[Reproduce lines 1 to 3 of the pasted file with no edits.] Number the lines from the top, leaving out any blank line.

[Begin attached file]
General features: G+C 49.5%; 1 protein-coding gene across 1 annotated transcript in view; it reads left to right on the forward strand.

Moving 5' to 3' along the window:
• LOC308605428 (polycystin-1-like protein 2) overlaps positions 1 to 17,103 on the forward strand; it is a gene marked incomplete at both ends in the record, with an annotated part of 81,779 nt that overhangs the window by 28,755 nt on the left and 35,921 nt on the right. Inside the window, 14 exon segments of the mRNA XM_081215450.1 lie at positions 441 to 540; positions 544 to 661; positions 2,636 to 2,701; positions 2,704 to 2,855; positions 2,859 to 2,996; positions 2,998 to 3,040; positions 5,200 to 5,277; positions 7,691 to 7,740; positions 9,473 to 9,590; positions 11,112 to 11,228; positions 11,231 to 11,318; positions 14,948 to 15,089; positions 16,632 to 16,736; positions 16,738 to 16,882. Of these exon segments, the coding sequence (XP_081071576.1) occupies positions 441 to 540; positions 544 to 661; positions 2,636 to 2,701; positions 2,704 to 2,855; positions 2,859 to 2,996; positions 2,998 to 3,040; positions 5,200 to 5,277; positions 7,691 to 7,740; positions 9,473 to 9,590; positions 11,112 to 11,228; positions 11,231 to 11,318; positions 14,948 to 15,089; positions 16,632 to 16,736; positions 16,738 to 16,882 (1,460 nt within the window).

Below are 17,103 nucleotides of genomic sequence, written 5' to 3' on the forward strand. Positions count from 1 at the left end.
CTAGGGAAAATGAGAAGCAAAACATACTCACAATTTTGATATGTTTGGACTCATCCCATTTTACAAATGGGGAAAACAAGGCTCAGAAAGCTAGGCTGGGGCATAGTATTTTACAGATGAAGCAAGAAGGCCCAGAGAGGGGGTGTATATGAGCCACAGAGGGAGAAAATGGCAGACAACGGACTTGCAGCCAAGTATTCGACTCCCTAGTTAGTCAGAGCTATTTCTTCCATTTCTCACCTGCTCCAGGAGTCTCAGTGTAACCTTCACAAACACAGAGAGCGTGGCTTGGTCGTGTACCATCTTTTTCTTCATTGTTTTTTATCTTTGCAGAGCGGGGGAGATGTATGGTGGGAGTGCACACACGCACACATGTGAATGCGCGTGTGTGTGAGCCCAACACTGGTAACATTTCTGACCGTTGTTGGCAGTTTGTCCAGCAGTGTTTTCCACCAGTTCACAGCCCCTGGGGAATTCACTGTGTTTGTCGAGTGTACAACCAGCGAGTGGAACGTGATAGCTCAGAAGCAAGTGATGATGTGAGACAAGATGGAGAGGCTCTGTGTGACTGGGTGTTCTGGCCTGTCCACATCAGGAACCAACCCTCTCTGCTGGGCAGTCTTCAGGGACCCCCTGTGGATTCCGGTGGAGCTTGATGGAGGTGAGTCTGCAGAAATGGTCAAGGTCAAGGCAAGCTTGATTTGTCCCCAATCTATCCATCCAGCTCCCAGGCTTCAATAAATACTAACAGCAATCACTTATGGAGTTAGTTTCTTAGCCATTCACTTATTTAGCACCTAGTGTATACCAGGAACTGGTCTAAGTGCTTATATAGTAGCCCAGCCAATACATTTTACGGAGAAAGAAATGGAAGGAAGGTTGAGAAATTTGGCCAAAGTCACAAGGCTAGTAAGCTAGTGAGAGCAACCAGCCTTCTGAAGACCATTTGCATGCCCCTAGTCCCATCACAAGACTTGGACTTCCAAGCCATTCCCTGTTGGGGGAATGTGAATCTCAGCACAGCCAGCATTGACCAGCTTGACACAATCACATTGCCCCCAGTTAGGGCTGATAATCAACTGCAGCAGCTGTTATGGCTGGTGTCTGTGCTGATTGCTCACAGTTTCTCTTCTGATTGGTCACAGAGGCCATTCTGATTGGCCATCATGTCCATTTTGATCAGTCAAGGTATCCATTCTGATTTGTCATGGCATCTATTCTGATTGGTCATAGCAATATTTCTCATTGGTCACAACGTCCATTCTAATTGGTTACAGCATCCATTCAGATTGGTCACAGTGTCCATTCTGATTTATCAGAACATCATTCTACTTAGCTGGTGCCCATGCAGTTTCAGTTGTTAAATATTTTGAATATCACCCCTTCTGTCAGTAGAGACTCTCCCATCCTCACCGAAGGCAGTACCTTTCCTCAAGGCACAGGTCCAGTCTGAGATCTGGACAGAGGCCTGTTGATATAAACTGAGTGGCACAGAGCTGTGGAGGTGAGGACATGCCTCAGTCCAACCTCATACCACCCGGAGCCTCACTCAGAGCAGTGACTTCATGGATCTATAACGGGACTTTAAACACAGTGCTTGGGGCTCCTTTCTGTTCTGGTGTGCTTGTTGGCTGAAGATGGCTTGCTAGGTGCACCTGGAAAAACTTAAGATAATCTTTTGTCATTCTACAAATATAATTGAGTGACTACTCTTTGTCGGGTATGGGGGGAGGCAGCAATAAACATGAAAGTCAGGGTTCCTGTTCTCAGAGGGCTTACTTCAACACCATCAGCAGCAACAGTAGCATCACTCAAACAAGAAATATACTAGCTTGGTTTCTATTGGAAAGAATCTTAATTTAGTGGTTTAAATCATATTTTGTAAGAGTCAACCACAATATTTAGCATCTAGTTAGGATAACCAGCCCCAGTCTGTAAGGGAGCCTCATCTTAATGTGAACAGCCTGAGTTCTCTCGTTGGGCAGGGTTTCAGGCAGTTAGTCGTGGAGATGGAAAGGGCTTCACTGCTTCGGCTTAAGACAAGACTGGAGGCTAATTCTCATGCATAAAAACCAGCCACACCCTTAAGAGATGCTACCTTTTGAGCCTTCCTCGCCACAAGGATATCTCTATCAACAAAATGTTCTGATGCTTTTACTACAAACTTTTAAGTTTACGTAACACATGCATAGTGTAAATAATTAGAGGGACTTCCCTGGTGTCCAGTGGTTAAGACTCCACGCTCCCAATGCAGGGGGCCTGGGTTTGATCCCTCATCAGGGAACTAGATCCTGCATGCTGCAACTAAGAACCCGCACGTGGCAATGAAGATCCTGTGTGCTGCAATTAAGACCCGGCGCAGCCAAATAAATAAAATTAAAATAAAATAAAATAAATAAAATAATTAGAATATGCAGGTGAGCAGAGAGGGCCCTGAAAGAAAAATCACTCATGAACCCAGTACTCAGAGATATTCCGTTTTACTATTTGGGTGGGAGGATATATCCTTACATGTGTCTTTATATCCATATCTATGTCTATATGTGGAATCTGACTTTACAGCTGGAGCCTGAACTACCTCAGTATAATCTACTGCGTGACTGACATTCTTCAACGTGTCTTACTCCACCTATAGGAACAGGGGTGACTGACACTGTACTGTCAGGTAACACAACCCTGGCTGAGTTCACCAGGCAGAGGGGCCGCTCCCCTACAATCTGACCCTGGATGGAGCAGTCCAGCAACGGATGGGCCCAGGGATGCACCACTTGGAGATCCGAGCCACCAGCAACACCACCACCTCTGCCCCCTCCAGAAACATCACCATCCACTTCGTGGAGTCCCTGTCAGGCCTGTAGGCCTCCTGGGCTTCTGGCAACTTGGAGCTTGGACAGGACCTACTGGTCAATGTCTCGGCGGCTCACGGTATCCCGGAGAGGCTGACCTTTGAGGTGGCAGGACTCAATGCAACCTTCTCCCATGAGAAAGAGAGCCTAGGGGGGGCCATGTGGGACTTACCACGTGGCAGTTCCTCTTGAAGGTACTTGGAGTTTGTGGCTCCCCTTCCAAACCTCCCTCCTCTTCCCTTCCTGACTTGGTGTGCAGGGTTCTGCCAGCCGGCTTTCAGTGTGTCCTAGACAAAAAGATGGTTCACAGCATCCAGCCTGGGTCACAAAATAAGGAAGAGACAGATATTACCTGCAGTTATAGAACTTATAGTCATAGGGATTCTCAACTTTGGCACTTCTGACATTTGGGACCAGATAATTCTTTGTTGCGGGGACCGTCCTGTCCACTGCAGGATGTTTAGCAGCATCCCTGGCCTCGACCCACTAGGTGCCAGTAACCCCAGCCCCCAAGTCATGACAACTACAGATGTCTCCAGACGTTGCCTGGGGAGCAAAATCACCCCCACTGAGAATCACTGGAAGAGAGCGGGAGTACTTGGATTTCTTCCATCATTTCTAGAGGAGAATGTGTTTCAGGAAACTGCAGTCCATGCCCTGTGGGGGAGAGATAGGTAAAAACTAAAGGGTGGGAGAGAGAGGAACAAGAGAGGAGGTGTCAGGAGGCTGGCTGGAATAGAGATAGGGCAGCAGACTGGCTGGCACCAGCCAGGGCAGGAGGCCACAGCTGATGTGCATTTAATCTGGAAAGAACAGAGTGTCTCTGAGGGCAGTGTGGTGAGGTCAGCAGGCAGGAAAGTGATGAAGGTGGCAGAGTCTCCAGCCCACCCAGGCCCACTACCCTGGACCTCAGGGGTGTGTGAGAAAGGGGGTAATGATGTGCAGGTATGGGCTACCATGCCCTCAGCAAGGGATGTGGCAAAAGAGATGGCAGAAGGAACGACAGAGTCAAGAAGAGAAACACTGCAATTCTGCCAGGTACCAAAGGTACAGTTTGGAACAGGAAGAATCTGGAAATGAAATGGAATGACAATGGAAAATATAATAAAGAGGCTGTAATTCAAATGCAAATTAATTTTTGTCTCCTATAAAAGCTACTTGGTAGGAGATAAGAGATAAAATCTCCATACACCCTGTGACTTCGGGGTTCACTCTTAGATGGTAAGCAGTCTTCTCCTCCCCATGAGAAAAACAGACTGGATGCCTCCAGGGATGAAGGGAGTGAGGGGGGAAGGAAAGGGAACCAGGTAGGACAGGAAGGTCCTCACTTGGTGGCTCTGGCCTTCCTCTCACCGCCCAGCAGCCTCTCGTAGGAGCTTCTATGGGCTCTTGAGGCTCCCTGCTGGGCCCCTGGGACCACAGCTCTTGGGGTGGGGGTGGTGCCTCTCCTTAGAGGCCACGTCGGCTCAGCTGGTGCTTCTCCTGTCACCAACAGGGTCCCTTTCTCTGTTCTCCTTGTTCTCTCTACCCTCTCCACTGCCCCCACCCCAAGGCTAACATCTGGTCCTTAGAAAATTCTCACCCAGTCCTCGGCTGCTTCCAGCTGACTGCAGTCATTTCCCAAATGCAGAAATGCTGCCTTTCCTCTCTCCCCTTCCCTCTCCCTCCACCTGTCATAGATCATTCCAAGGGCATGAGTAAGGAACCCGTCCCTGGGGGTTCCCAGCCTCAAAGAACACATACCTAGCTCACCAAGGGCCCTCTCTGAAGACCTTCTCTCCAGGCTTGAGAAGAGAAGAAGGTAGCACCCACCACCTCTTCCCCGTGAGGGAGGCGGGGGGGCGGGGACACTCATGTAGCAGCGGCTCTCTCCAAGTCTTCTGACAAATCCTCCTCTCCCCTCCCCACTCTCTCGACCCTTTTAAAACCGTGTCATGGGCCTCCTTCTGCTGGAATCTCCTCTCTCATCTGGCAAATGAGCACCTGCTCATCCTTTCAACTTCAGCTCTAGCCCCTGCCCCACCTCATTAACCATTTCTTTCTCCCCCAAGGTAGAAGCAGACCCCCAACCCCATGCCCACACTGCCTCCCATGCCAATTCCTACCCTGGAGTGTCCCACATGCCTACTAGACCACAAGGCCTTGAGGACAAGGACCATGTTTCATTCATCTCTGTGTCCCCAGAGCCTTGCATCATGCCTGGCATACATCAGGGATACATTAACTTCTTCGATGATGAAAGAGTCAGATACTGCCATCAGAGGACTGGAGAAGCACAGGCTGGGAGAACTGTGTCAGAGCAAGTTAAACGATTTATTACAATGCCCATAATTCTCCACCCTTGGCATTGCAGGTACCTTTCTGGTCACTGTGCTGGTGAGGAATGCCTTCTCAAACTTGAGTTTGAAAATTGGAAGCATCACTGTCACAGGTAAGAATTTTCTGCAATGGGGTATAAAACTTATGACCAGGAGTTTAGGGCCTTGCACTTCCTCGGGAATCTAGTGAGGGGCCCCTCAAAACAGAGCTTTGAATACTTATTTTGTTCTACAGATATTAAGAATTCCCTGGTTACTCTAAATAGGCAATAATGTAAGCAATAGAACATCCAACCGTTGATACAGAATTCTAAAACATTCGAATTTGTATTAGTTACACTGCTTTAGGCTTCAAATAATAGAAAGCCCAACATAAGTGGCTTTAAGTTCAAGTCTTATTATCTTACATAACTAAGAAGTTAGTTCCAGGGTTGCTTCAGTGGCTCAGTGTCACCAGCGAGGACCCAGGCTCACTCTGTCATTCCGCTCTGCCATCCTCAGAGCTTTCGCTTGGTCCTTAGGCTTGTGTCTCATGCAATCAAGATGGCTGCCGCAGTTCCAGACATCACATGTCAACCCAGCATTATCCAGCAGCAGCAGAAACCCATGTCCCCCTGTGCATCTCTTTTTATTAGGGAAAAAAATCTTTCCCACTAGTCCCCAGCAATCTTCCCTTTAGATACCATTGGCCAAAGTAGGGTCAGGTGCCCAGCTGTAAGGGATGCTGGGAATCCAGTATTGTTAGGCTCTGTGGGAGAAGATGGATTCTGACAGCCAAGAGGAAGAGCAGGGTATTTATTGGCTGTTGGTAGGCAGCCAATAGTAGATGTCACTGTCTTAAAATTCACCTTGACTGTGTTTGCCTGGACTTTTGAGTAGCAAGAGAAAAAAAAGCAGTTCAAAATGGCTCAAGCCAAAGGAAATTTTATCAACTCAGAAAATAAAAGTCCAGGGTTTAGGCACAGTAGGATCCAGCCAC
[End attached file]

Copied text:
General features: G+C 49.5%; 1 protein-coding gene across 1 annotated transcript in view; it reads left to right on the forward strand.

Moving 5' to 3' along the window:
• LOC308605428 (polycystin-1-like protein 2) overlaps positions 1 to 17,103 on the forward strand; it is a gene marked incomplete at both ends in the record, with an annotated part of 81,779 nt that overhangs the window by 28,755 nt on the left and 35,921 nt on the right. Inside the window, 14 exon segments of the mRNA XM_081215450.1 lie at positions 441 to 540; positions 544 to 661; positions 2,636 to 2,701; positions 2,704 to 2,855; positions 2,859 to 2,996; positions 2,998 to 3,040; positions 5,200 to 5,277; positions 7,691 to 7,740; positions 9,473 to 9,590; positions 11,112 to 11,228; positions 11,231 to 11,318; positions 14,948 to 15,089; positions 16,632 to 16,736; positions 16,738 to 16,882. Of these exon segments, the coding sequence (XP_081071576.1) occupies positions 441 to 540; positions 544 to 661; positions 2,636 to 2,701; positions 2,704 to 2,855; positions 2,859 to 2,996; positions 2,998 to 3,040; positions 5,200 to 5,277; positions 7,691 to 7,740; positions 9,473 to 9,590; positions 11,112 to 11,228; positions 11,231 to 11,318; positions 14,948 to 15,089; positions 16,632 to 16,736; positions 16,738 to 16,882 (1,460 nt within the window).